Study analyzes outcomes for stranded beluga calves rehabilitated at SeaLife Center.

Volunteers at the Alaska SeaLife Center feed a milk and electrolyte mix to a beluga calf, rescued on Sept. 30, 2017, after being stranded in Trading Bay, on Friday, Oct. 6 in Seward, Alaska. The calf, dubbed Tyonek, and a second stranded beluga sent to the Alaska SeaLife Center were featured in a study published last month in the scientific journal Polar Research. (Courtesy photo)
Ashlyn O’Hara/Peninsula Clarion 
Homer Electric Association Director of Strategic Services David Thomas testifies during a meeting of the Kenai Peninsula Borough Assembly on Oct. 12 in Soldotna.

Changing tides

Peninsula turns attention to renewable energy sources

Ashlyn O’Hara/Peninsula Clarion 
Homer Electric Association Director of Strategic Services David Thomas testifies during a meeting of the Kenai Peninsula Borough Assembly on Oct. 12 in Soldotna.
Gov. Mike Dunleavy, seen here at a Aug. 16, news conference, announced Thursday he was filing suit against the Biden administration for an Environmental Protection Agency decision to potentially protect Bristol Bay waters under the Clean Water Act. (Peter Segall / Juneau Empire file)

Gov criticizes Biden admin over Bristol Bay review

The EPA is seeking to reinitiate the process of making a Clean Water Act determination to protect certain waters in Bristol Bay.

Gov. Mike Dunleavy, seen here at a Aug. 16, news conference, announced Thursday he was filing suit against the Biden administration for an Environmental Protection Agency decision to potentially protect Bristol Bay waters under the Clean Water Act. (Peter Segall / Juneau Empire file)
Peter Segall / Juneau Empire File
Coeur Alaska will likely be able to expand their facilities at the Kensington Gold Mine including the tailing treatment facility, seen in this October 2019 photo, after the U.S. Forest Service announced it intends to approve the company’s proposal to extend the mine’s life by 10 years. Operations were expected to end in 2023 under a plan approved in 2005.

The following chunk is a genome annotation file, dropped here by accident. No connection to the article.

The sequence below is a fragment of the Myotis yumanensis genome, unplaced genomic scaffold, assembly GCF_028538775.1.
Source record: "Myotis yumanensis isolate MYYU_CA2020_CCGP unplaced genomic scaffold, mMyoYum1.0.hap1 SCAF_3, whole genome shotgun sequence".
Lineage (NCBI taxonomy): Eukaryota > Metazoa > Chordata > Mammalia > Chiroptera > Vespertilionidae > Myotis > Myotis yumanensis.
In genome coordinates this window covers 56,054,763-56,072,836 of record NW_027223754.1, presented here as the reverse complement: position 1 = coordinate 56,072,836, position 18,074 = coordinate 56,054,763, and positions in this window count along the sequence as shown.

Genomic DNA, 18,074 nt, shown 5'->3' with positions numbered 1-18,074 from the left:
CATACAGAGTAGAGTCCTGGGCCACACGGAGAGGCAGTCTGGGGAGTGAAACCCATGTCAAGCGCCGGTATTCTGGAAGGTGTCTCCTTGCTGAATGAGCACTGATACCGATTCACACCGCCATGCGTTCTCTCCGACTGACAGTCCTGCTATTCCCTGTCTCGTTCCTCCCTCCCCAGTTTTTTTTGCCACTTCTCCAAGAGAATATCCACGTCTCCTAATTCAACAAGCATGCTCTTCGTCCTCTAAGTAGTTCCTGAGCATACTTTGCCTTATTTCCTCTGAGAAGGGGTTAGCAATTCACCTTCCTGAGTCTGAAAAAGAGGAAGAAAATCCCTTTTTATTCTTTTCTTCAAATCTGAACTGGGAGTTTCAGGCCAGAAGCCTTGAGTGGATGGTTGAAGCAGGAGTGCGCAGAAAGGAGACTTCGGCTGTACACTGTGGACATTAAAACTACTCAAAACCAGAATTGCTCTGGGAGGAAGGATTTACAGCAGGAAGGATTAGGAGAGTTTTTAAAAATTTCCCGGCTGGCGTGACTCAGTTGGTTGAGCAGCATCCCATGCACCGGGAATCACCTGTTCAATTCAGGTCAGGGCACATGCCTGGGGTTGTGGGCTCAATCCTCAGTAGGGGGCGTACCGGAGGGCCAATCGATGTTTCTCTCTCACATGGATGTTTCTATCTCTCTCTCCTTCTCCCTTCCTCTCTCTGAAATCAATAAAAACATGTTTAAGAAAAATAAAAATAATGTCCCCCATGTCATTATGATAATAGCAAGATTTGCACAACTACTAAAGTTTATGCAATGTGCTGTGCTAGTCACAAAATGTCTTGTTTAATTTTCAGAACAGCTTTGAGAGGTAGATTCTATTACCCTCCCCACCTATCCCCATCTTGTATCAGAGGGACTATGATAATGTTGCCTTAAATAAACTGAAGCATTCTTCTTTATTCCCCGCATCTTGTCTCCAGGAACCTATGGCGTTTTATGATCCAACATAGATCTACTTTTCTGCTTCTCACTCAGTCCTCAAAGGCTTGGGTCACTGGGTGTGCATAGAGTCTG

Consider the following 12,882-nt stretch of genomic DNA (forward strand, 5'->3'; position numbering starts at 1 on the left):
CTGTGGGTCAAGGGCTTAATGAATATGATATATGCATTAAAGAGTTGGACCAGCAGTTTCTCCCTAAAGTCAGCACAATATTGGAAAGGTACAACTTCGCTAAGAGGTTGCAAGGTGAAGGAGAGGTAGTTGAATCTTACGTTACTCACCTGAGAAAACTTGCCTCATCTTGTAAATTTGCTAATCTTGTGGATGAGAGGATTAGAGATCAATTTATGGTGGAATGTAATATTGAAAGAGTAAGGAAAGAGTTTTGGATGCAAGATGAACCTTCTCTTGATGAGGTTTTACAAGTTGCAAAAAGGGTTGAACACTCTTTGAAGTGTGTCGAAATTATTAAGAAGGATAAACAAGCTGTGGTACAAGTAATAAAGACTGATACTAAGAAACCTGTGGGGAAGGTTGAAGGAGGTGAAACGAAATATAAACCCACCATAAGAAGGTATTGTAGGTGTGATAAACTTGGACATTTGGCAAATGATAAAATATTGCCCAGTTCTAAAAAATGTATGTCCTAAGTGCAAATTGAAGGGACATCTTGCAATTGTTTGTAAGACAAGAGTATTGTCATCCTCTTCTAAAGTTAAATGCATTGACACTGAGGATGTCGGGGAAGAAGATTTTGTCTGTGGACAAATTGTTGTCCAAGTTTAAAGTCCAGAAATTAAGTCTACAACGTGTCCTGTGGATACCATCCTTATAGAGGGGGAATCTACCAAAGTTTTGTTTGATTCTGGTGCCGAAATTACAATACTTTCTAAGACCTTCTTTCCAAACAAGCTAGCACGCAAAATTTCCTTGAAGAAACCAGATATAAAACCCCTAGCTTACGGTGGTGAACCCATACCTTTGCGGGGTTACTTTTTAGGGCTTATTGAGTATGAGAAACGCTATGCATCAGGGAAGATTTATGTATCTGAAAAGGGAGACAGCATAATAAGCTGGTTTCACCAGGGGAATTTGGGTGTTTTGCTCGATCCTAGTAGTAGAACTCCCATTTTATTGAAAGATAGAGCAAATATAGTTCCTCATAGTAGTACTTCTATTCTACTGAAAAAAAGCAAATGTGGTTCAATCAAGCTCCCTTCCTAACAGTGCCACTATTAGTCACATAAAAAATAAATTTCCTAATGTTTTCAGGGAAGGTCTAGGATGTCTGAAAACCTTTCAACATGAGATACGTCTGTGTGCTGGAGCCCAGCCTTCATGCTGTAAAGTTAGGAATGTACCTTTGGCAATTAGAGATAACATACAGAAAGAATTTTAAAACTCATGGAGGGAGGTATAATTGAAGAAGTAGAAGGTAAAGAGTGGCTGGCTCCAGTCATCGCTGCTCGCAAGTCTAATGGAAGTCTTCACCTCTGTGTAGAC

Peter Segall / Juneau Empire File
Coeur Alaska will likely be able to expand their facilities at the Kensington Gold Mine including the tailing treatment facility, seen in this October 2019 photo, after the U.S. Forest Service announced it intends to approve the company’s proposal to extend the mine’s life by 10 years. Operations were expected to end in 2023 under a plan approved in 2005.
In this July 13, 2007, file photo, workers with the Pebble Mine project test drill in the Bristol Bay region of Alaska, near the village of Iliamma. (AP Photo / Al Grillo)
In this July 13, 2007, file photo, workers with the Pebble Mine project test drill in the Bristol Bay region of Alaska, near the village of Iliamma. (AP Photo / Al Grillo)
Rule recommendation met with both praise and distrust
Rule recommendation met with both praise and distrust
Courtesy Photo | Environmental Protection Agency                                This Toxic Release Inventory map included in the Environmental Protection Agency’s annual TRI analysis shows facilities throughout the state that reported the release of toxic chemicals to the EPA. Releases include permitted releases and movement of waste rock.
Courtesy Photo | Environmental Protection Agency                                This Toxic Release Inventory map included in the Environmental Protection Agency’s annual TRI analysis shows facilities throughout the state that reported the release of toxic chemicals to the EPA. Releases include permitted releases and movement of waste rock.
Dead yellow cedar could be a viable timber product, study says
Dead yellow cedar could be a viable timber product, study says
Even snowmen need umbrellas to survive on Wednesday, Dec. 11, 2019. (Michael Penn | Juneau Empire File)
Even snowmen need umbrellas to survive on Wednesday, Dec. 11, 2019. (Michael Penn | Juneau Empire File)
This map shows the varying levels of drought in Southeast Alaska, as of the week of June 6, 2019.The red portion of the map indicates extreme drought, dark orange indicates severe drought, light orange indicates moderate drought and yellow indicates abnormally dry conditions. (Courtesy Photo | U.S. Drought Monitor)

Southeast experiencing rare drought

The entirety of Southeast Alaska is in some state of drought.

This map shows the varying levels of drought in Southeast Alaska, as of the week of June 6, 2019.The red portion of the map indicates extreme drought, dark orange indicates severe drought, light orange indicates moderate drought and yellow indicates abnormally dry conditions. (Courtesy Photo | U.S. Drought Monitor)